Story by Shaleyn Anderson // Contributing Writer
Aziz Ansari’s Modern Romance is an observational analysis on how the task of finding love has evolved over the past 30 years into what we consider now to be “modern dating.”
If you are expecting a book full of humorous entries about love based off of the comedian’s typical stand-up acts, then you may find yourself slightly disappointed. Told from Ansari’s perspective, the book does not lack in amusement and his tone of writing is definitely jocular. Co-written by sociologist and NYU professor Eric Klinenberg, it is as equally educational as it is comical. It tackles everything from finding a partner, the actual dating process, online dating, the left-swipe, proper emoji use and sexting to the forbidden double-text.
Ansari and Klinenberg constructed focus groups from all over the world, conducted interviews (both on and off the street), assembled surveys and combined the research they found to help portray just how trivial it can be to date in this day and era.
Ansari even incorporates research he received during his stand-up skits. He had audience members offer up their phones so that he could dig into their personal lives. After reading texts between potential love prospects and suitors, he would then ask the audience members questions about how they perceived the conversations and situations as a whole.
This book makes noticeable the contrast to how conversations and the options within the dating pool have evolved due to advanced technology. The Internet has made everything accessible with just a few clicks. When we are trying to choose a restaurant, we don’t want to settle for a mediocre burger. Instead, we will spend an hour searching through reviews just so that we can find the perfect burger. We choose a place and then have to group message six friends just to confirm that the place you have chosen, is, in fact, the best possible choice of burger. You see the pleasure comes from eating the delicious burger and enjoying it, not the search itself.
Now, compare that to online dating, and you will see that we are bombarded with so many choices and opportunities to find someone to date. We are in constant search of the next best thing, so we find ourselves making the dating process that much more complicated.
“For me the takeaway of these stories is that, no matter how many options we seem to have on our screens, we should be careful not to lose track of the human beings behind them,” Ansari writes. “We’re better off spending quality time getting to know actual people than spending hours with our devices, seeing who else is out there.”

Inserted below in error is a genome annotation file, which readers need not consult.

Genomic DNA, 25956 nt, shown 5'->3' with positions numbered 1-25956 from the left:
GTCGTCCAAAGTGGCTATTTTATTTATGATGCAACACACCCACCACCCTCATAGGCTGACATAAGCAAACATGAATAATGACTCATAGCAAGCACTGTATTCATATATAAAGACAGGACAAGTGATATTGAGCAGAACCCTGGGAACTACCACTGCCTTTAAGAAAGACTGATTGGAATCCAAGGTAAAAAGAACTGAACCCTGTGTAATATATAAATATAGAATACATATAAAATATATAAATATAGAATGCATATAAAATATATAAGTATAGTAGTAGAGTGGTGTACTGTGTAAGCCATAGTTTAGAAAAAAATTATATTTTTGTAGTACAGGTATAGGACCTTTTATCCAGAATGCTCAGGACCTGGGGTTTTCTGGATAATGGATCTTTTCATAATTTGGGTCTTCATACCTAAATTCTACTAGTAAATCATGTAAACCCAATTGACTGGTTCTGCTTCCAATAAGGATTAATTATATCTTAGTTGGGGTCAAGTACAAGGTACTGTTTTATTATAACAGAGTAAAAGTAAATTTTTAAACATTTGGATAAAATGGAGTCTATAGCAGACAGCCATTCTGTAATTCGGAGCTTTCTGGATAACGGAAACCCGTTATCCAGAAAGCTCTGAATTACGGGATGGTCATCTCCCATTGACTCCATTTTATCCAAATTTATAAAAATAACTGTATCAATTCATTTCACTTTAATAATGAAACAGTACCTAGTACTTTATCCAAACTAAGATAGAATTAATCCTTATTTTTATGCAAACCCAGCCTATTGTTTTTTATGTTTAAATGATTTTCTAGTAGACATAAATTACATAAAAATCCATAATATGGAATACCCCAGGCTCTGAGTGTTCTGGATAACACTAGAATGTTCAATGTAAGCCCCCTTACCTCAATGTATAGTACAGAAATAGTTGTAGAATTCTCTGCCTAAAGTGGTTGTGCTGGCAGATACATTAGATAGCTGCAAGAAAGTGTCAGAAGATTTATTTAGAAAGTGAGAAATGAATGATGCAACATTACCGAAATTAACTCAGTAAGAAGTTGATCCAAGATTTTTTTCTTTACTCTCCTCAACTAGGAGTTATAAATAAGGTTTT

When purchasing this book, I did not bother to read the synopsis. I’m a major fangirl of Aziz, so all I needed to know was that he was the author of the book before happily handing over my $13. I was expecting a hilarious memoir about Aziz, but instead was surprised and delighted with a book about a social experiment. I found this book to be highly relatable and, above all, very thought provoking. It was very thorough with its research and had me cracking up the whole time.
I can be very cynical when it comes to the topic of dating in the 21st century, and to discover most people are just as clueless as I on the topic thrilled me. Not only did I learn something from this book, but it also changed my perspective on love and dating.
After reading this, I feel more compelled to be happy in the now and to stop over-thinking about every detail in my life. I’ve started to spend less time staring at my phone and more time socializing with people in person. I’ve made a point to call more often and have had fewer conversations via text message. You would be shocked at how much more you experience and take away when you stop swiping and scrolling and take the time to converse one-on-one.
The goal of Modern Romance was to help readers comprehend why it can be so difficult to find love these days. After reading this, I can confidently say Ansari truly delivers and obtains that goal. It is a book that gives a lot of factual information with the right amount of humor to keep you laughing throughout. Ansari merely guides you through the challenges and does it in a very easy-going and uncritical way.
Finding love and keeping it is a rollercoaster; Aziz Ansari is here to ride it out with you. If you aren’t a rock incapable of feeling emotions and you enjoy the Parks and Rec type of humor, then I would recommend you pick up this book. It’s light-hearted, enticing and unbelievably relevant.